A philosophical essay I read a while back from Luce Irigaray in her Key Writings called “Beyond All Judgement You Are” that talks about the other and our perceptions. Thought parts of it apply quite nicely to my approach towards listening something of the other.
And also maybe to the fact how visual perception can sometimes be misleading or pre-imposing ideas of the other, which means a blind person might actually “skip” that initial judgement.
She’s got a very bloomy style of writing and the essay deals more with the relationship between the female and the male but still there’s something in it that can be seen as universal.
“What I know about you is not or cannot be what you are. To approach you presupposed the suspension of all judgement in a silence where I listen to you in your irreducible difference. The suspension of all discourse and of all truth which has already been articulated is necessary if I am to hear something of and by you. The perception of your subjectivity goes beyond the scope of my hearing and understanding.
My senses perhaps put me better on the path towards your mystery, as long as they do not reduce you to an object. Thus the invisibleness of your spirit, of your breath or of your soul… must not disappear in the visual perception that I have of you. Seeing you, I must line your body with an interiority which evades my gaze, at least partially. Similarly, your words will have meaning only against a backdrop of an unsayable which preserves the source and present utterance of this meaning. The dialogue between us begins before any word has been uttered, and it can never be reduced merely to language. The existence of the two subjects must be preserved by a framework, and a relationship of indirection must guarantee respect of the irreducibility of each of them.
My truth will never be yours. It is only when the pertinence of these judgements on your truth has been suspended that this truth will begin to be open to approaches by me. I will be attracted and drawn towards the mystery of your being, which wakes me and touches me without me ever being able to articulate its speaking, to unveil its source, to exhaust its contents. It is by listening to this other and not by judging that I will initiate myself to that which, left to myself, I will never know. But what I learn this will never become mine unless it becomes reduced to something other than its own reality or truth.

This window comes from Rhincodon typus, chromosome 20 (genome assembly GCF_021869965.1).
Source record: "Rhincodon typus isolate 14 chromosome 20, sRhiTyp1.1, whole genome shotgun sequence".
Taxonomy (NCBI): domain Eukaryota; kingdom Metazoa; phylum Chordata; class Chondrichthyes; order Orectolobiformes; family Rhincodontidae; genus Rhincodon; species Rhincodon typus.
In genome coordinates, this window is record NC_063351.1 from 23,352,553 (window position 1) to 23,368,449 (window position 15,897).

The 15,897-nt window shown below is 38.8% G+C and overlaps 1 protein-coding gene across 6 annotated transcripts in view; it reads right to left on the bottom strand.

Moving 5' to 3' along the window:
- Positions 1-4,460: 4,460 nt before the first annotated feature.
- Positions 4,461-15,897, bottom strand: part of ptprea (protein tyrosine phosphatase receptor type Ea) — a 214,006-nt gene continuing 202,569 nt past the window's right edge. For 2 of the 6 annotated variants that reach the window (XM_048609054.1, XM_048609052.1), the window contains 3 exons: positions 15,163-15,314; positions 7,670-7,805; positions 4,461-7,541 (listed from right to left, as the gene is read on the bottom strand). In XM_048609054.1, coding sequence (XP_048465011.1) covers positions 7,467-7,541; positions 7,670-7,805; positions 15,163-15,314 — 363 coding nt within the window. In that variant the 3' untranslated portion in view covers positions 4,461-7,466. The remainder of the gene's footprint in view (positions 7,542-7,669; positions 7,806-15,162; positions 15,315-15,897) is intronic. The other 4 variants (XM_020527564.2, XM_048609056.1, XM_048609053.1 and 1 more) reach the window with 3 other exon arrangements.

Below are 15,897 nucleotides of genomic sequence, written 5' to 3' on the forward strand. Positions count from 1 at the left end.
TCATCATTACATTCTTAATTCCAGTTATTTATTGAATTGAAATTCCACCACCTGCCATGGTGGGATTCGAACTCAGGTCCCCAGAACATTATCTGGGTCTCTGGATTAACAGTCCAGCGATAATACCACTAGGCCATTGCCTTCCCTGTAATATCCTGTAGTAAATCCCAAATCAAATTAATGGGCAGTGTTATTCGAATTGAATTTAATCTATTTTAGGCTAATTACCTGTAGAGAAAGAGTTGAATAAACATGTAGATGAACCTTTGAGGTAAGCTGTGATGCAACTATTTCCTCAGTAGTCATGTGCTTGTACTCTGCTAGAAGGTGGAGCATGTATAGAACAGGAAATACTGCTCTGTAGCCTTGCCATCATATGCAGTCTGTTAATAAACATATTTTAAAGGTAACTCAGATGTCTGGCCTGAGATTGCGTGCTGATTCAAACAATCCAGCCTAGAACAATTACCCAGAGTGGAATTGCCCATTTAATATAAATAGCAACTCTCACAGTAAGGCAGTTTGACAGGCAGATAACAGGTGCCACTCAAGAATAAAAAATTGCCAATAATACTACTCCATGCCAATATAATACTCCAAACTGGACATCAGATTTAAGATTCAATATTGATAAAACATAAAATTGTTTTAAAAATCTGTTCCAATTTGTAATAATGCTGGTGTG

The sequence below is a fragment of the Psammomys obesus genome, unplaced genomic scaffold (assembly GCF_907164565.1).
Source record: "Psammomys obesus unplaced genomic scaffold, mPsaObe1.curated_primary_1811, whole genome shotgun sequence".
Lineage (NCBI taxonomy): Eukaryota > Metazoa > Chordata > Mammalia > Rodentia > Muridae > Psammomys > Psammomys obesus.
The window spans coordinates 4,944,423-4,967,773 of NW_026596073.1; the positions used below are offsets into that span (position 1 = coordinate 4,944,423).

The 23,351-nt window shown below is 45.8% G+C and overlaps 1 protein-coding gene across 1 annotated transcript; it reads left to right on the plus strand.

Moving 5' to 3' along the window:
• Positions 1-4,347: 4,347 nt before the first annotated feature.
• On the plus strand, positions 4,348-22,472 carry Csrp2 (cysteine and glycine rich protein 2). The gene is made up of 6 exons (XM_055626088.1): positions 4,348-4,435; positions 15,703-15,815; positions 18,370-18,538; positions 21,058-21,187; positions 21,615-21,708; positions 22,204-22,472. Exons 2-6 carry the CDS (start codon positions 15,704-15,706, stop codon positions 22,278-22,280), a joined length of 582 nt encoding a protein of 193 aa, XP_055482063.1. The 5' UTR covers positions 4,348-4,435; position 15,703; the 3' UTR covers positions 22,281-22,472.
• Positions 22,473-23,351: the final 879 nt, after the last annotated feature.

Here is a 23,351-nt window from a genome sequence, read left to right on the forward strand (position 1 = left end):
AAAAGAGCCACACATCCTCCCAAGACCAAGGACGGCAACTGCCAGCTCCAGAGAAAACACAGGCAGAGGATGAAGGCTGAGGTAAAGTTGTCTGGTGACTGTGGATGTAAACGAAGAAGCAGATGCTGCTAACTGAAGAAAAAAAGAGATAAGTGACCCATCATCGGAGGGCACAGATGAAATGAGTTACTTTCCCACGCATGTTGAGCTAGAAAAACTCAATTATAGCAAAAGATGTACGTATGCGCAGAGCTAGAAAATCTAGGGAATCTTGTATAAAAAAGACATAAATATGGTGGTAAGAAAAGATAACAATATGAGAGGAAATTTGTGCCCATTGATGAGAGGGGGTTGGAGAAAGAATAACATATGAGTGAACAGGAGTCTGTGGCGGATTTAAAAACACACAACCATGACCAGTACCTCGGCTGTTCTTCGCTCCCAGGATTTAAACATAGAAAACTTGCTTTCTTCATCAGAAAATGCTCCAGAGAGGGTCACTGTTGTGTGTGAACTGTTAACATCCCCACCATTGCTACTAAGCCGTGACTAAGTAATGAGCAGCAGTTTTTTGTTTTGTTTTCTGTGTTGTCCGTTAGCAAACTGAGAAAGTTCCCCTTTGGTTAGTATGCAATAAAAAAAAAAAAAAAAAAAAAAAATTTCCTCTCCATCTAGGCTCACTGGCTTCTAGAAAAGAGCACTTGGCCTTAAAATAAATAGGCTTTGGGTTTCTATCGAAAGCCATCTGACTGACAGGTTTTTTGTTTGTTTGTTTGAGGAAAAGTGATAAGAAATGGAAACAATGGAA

What I can say about the other does not correspond to what the other may say about himself or herself. A difference seperates my external perception from their internal perception of themselves. My judgements on their will most often be only my evaluations, reducing their I to a he or she for me. The relationship between I and you, between my subjectivity and his or her subjectivity, is anulled by the truth that I predicate about him or her. If you are this or that for me, I am already no longer free to dialogue with you.“
(Irigaray, L., 2004, Key Writings, p.74pp)
In terms of my approach it also made me think about the fact that it is really quite impossible to understand someone else’s reality, therefore it is also impossible to create a real image of it. One can only attempt and in the way an “objective” documentary might be shot this will become visible. The filmmaker is always present, the decisions made “invade” the real image and in the end nothing is really objective.
This is why I feel interpretation plays an important role, how do we interpret someone else’s reality? We can only interpret what the person tells us about their reality but it means it merges with our reality as we try to make sense of it and we can only do so through our perceptions. When I studied the Inclusive Text at the museum I became aware of how the interpretations of things can really change our understanding of it, even if this interpretation only lies in the voice, intonation etc. But of course also the choice of words, emotions and such give the object a different meaning when describing it. A blind person often has to ask others to interpret things for them which they can’t see and this is why I feel a reverse approach is interesting, me trying to interpret what Paul tells and describes to me.
Because I can never know how it is like to be blind I am only left with my imagination and interpretation of it and this is why I don’t aim or attempt to create a (totally) real image.